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EdPlace offers thousands of interactive learning resources from year 1 to GCSE, made accessible for children with SEND. We’re here to help support your child through their learning journey. We understand that finding the type of support your child may need can be daunting.

Mandy, our Head of SEND provides a generalised overview on some of the most common questions when it comes to supporting your child’s education.

Please note: It’s important to remember that each diagnosis is unique to the individual. There are personal, LA and regional differences in diagnostic routes and available interventions.

If you’re concerned your child has symptoms of ASD,  and you wish to pursue a diagnosis, you should seek professional advice from your GP, Health Visitor or SENCo to ensure you’re referred to the correct services in your area.

Autism is a lifelong disability which affects how people communicate and interact with the world.

Below are some points as a synopsis of the route to an ASD diagnosis, from the National Autistic Society:

  • Once your GP or health visitor is convinced of your child’s difficulties, your child should be referred for a formal assessment (diagnosis).
  • You may have to wait some time before you actually go for the assessment. In the meantime, your child could be referred to other teams such as a speech and language therapy, occupational therapy or an  Educational Psychologist.
  • Reports from all settings (eg school, nursery, home) will be collected
  • An autism-specific developmental and family history will be taken
  • Observations will be made in more than one setting
  • There will be Cognitive, communication, behaviour and mental health assessments

A conclusion and diagnosis will be based on all of the evidence presented to the professionals involved in the diagnostic assessment.

For more detailed and specialised advice, Visit https://www.autism.org.uk

Some behaviours and symptoms that you may see in a child with ASD:Every individual will have their own unique set of natural abilities, difficulties and experiences within a diagnosis.

  • Rigid preferences regarding things like food - only eating food of a certain colour for example. Clothing - only wearing clothes made from specific fabrics.
  • A need for routine around daily activities such as meals or bedtime. Routines can become almost ritualistic in nature, having to be followed precisely with attention paid to the tiniest details.
  • Verbal rituals, with a person repeatedly asking the same questions and needing a specific answer.
  • Compulsive behaviour, for example a person might be constantly washing their hands or checking locks.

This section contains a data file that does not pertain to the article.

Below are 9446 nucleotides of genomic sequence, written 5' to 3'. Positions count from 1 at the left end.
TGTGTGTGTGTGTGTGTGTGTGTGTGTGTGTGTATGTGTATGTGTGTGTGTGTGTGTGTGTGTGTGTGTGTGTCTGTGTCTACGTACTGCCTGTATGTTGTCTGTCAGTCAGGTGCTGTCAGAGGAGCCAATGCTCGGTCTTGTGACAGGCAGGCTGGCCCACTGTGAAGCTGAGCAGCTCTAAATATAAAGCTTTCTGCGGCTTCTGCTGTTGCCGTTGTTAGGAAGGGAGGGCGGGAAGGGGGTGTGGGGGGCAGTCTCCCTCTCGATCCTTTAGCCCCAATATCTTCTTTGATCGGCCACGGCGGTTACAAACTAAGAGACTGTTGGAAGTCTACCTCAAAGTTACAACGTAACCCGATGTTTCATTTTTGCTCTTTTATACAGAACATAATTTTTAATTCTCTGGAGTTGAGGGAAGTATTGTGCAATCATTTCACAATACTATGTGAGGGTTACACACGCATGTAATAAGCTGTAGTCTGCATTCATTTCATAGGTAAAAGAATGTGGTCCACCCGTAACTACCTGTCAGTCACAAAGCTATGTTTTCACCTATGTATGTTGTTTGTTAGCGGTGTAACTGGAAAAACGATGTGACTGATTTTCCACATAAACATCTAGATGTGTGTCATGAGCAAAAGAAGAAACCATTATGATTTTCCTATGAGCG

ASD Superpowers

We think it’s time to shine a light on the positive traits and strengths, and champion each individual’s differences!

People with ASD have their own personal attributes and skills on top of ASD superpowers, such as creativity and out-of-the-box thinking! Giving different perspectives opens minds of others, and presenting ideas and communicating creatively allows a wider sensory experience for everyone.

Additional support

  • When your child receives a diagnosis of ASD, if appropriate you could start the process of applying for an Education, Health and Care Plan (EHCP). If awarded one (once you have completed the necessary assessments and process to qualify), you could get access to additional support at school for your child. An EHCP is an entitlement to provision, to ensure your child’s school applies interventions and adaptations to the learning environment, so that your child is accessing the curriculum appropriately and is safe and happy at school.
  • It will be beneficial to talk to your family members and close friends about your child’s diagnosis, so that you can build a circle of support around you and your child.
  • Click on the logo to find out more about EHCPs on the government website.

  • There are lots of charities and societies that offer support to families of an autistic child (such as the National Autistic Society). It’s is a good idea to sign up to articles and forums so that you are up-to-date with new legislation and research, as well as being in touch with others that can share your experiences as your child grows.

It’s is important to remember that ASD is a spectrum - therefore some people may be severely affected by autism, whereas others may be high functioning and only have some specific differences.

EdPlace worksheets

EdPlace educational resources supports students with ASD

  • The resources and activities throughout the platform are interactive, engaging and visual.
  • All of the tasks can be differentiated to suit the individual with progress and attainment visually represented and easily monitored by both the child and adult.
  • Rewards are bespoke for each child, so that you can set something that is equally motivating and enticing but also achievable.
  • A reading ruler and window can reduce the amount of exposed information on the screen if a child has sensory processing difficulties comorbid with ASD.
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SEND advice and support

Our blog posts give practical advice, offer simple strategies to help guide activities, and provide information on different talking points relating to Special Educational Needs and Disabilities.

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EdPlace resources help students with ASD

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